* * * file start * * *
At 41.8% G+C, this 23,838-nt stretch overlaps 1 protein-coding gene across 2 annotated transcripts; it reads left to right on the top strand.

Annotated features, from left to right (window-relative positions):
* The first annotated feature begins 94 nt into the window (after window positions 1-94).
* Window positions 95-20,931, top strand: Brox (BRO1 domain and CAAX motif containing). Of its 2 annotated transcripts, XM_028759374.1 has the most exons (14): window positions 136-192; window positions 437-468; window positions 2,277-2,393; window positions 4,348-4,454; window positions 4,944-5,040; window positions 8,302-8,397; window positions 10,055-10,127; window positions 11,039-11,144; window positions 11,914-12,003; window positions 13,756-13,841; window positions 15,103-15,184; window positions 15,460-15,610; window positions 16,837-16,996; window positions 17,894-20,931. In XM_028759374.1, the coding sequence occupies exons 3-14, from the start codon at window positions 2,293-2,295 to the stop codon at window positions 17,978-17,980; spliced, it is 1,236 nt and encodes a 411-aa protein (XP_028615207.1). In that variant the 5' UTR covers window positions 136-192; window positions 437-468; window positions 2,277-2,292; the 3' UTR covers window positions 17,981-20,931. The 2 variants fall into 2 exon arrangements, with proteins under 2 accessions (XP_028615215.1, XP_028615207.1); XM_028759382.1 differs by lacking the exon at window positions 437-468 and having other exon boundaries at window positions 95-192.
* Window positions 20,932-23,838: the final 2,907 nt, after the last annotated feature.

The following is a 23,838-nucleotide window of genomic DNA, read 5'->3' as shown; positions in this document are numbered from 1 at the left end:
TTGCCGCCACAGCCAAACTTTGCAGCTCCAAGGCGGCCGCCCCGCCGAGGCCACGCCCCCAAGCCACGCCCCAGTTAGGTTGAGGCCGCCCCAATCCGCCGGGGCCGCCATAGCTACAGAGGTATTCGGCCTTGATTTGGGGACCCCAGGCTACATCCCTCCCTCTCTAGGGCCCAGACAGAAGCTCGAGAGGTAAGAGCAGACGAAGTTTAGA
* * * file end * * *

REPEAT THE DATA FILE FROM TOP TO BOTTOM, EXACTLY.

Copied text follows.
At 41.8% G+C, this 23,838-nt stretch overlaps 1 protein-coding gene across 2 annotated transcripts; it reads left to right on the top strand.

Annotated features, from left to right (window-relative positions):
* The first annotated feature begins 94 nt into the window (after window positions 1-94).
* Window positions 95-20,931, top strand: Brox (BRO1 domain and CAAX motif containing). Of its 2 annotated transcripts, XM_028759374.1 has the most exons (14): window positions 136-192; window positions 437-468; window positions 2,277-2,393; window positions 4,348-4,454; window positions 4,944-5,040; window positions 8,302-8,397; window positions 10,055-10,127; window positions 11,039-11,144; window positions 11,914-12,003; window positions 13,756-13,841; window positions 15,103-15,184; window positions 15,460-15,610; window positions 16,837-16,996; window positions 17,894-20,931. In XM_028759374.1, the coding sequence occupies exons 3-14, from the start codon at window positions 2,293-2,295 to the stop codon at window positions 17,978-17,980; spliced, it is 1,236 nt and encodes a 411-aa protein (XP_028615207.1). In that variant the 5' UTR covers window positions 136-192; window positions 437-468; window positions 2,277-2,292; the 3' UTR covers window positions 17,981-20,931. The 2 variants fall into 2 exon arrangements, with proteins under 2 accessions (XP_028615215.1, XP_028615207.1); XM_028759382.1 differs by lacking the exon at window positions 437-468 and having other exon boundaries at window positions 95-192.
* Window positions 20,932-23,838: the final 2,907 nt, after the last annotated feature.

The following is a 23,838-nucleotide window of genomic DNA, read 5'->3' as shown; positions in this document are numbered from 1 at the left end:
TTGCCGCCACAGCCAAACTTTGCAGCTCCAAGGCGGCCGCCCCGCCGAGGCCACGCCCCCAAGCCACGCCCCAGTTAGGTTGAGGCCGCCCCAATCCGCCGGGGCCGCCATAGCTACAGAGGTATTCGGCCTTGATTTGGGGACCCCAGGCTACATCCCTCCCTCTCTAGGGCCCAGACAGAAGCTCGAGAGGTAAGAGCAGACGAAGTTTAGA